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Identifying your workplace strengths

Identifying your workplace strengths

Whenever you're asked what your workplace strengths are, you’ll want to be able to identify them.

There are four primary workplace strengths. These are the essential strengths to getting work done in today’s knowledge age, where work is interdependent, somewhat invisible, and ever-changing.

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Some people have an “envision strength." 

These folks are visionaries who get energy and solve problems by asking and answering the question, where do we intend to go and why?’ It is common to find these strengths with strategists, marketers, and CEOs.

Where the ‘design’ strength is more focused on facts and figures, the ‘build’ strength is more process-oriented – energized by how to best get jobs done.

These individuals are energized by systematizing and systematized work. Where the ‘envision’ person typically hates repetitiv...

  • Analyzing situations: The ability to conceptually break down a situation into parts and understand those parts.
  • Defining clear policies: The ability to establish well-understood guidelines to help groups of individuals work in a unified way.
  • ...

  • Building personal relationships: The ability to productively and progressively bond with key people as individuals and groups on an emotional level.
  • Working in teams: The ability to work with others in a way where you subordinate yourself as an in...

With knowledge work, this term has a slightly different connotation than it did in the industrial age.

With knowledge work, operators make things happen with and through other people and get a lot of energy from human interaction. They focus on the who. Sales people and g...

  • Implement standard processes: The ability to get work done effectively, efficiently, and consistently, using a repeatable series of actions.
  • Implement step-by-step procedures: The ability to get work done using an established set of instructions o...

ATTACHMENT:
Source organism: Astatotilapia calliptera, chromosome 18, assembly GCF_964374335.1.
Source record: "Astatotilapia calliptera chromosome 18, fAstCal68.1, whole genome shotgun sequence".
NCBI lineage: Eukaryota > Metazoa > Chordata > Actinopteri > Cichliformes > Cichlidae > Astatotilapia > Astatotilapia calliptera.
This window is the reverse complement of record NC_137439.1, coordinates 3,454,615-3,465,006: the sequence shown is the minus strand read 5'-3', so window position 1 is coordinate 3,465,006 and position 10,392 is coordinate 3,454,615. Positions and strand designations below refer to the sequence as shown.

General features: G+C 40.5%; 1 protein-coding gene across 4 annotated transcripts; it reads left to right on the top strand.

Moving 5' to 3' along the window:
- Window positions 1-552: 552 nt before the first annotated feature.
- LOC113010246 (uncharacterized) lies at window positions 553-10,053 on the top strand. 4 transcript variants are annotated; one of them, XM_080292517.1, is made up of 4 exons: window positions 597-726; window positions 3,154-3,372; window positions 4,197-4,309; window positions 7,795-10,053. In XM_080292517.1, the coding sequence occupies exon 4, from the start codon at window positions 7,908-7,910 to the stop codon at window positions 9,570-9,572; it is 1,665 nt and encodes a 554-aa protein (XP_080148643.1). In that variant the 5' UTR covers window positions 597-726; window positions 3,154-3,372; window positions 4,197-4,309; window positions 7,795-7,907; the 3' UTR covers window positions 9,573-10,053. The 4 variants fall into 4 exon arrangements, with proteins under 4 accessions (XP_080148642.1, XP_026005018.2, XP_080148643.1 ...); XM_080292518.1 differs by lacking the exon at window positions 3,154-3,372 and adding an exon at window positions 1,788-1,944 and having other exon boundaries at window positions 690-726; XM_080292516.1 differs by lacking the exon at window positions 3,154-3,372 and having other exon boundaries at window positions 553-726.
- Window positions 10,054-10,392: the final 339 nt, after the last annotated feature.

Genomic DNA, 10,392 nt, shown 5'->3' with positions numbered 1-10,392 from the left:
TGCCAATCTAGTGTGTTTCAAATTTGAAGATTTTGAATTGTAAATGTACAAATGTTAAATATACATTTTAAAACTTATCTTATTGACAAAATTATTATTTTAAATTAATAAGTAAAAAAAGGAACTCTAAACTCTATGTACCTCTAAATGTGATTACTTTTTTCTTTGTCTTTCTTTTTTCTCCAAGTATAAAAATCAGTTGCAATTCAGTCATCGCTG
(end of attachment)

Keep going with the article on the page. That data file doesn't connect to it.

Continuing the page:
• Thinking strategically: The ability to see past today’s issues and focus on a longer term destination.
  • Setting a visionary destination: The ability to establish a positive future in the minds of others that doesn’t exist today.
  • ...

Where the ‘envision strength’ is more subjective, the ‘design strength’ is more objective. 

These folks like to get to the facts, and are well-suited as planners and very good at answering the question, ‘what do we need to do when?’ We often find these strengths in newly minte...

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"I’m a good problem solver"

Focusing on problem-solving implies that a candidate possesses secondary skills including critical thinking, strategic thinking, and leadership.

Demonstrate your problem-solving abilities by sharing the results of the problems you solved. 

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Although we usually see our weaknesses as more changeable than our strengths, research shows that we should not focus on improving our weak parts, but to develop our strengths.

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  • Become aware of your safety and breathing. Your fight or flight response may be in overdrive. 
  • Take note of five things you can see, four things you can hear, three things you can touch, two things you can smell, and one thing you can taste.
  • Quiet your fears ...

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